Madeleine and I gathered our class for a meeting at the rug. Holding our classroom baby dolls, Madeleine said:
“Beech Class, something happened at recess yesterday with the babies.”
The class leaned in with anticipation. Storytelling is one of our favorite rituals.
“The babies were playing. Frog Baby fell and got a skinned knee. Frog Baby’s knee started to bleed, so I gave Frog Baby a bandage.”
Madeleine placed a bandage on Frog Baby’s knee.
“The other babies said, ‘That’s not fair! We want bandages too!’ So I thought to myself, Is that true? Beech Class, do I have to give bandages to all the babies?”
Many kindergartners signed “no” in American Sign Language. Other kindergartners placed thumbs on their hearts, a signal that they wanted to share with the class.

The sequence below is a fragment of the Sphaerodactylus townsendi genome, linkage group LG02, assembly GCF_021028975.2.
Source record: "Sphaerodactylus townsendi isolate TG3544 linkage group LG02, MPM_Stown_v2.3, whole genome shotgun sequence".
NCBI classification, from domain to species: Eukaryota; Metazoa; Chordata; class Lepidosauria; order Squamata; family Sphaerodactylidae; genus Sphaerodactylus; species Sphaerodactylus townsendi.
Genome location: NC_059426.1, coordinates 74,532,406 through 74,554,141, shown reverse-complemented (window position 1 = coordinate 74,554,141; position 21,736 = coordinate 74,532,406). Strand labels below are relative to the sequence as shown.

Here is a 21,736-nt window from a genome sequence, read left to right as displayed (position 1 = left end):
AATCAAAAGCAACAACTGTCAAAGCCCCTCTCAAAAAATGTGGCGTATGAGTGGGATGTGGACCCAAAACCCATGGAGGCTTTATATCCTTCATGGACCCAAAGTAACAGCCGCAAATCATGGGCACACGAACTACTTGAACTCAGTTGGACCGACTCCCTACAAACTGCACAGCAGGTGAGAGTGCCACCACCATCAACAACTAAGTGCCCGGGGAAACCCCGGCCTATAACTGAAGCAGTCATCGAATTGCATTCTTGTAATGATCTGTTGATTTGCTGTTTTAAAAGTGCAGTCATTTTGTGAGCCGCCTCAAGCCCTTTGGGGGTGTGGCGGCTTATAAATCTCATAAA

“Only Frog baby should get a bandage. Frog baby needs one,”Casper said.
“If everyone got bandages all the time, there wouldn’t be enough for people who need them,” Sora added.
The conversation continued with similar ideas.
“I hear you saying that only the baby that needs a bandage should get one. The others babies might want a bandage, but they don’t need one. Just like the babies and bandages, we do not always get what we want in this classroom, but we do get what we need. So you might notice, some of us will have a special type of seat or a special tool to write with…that’s because everyone gets what they…”
“…need!” kindergartners chimed in unison.
This line has become a refrain not only in the Beech Class, but across classrooms, in staff meetings, and in communications with families at Compass Charter School. According to Brooke Peters, co-leader at Compass:
“One of our original intentions in founding Compass was to build a school for a diverse group of students with a variety of needs. Some people told us we wouldn’t be able to meet the needs of all of our students, yet when we approach learning with ‘everyone gets what they need’ at the heart of all we do, we find that we are able to support children as individuals within our school community.”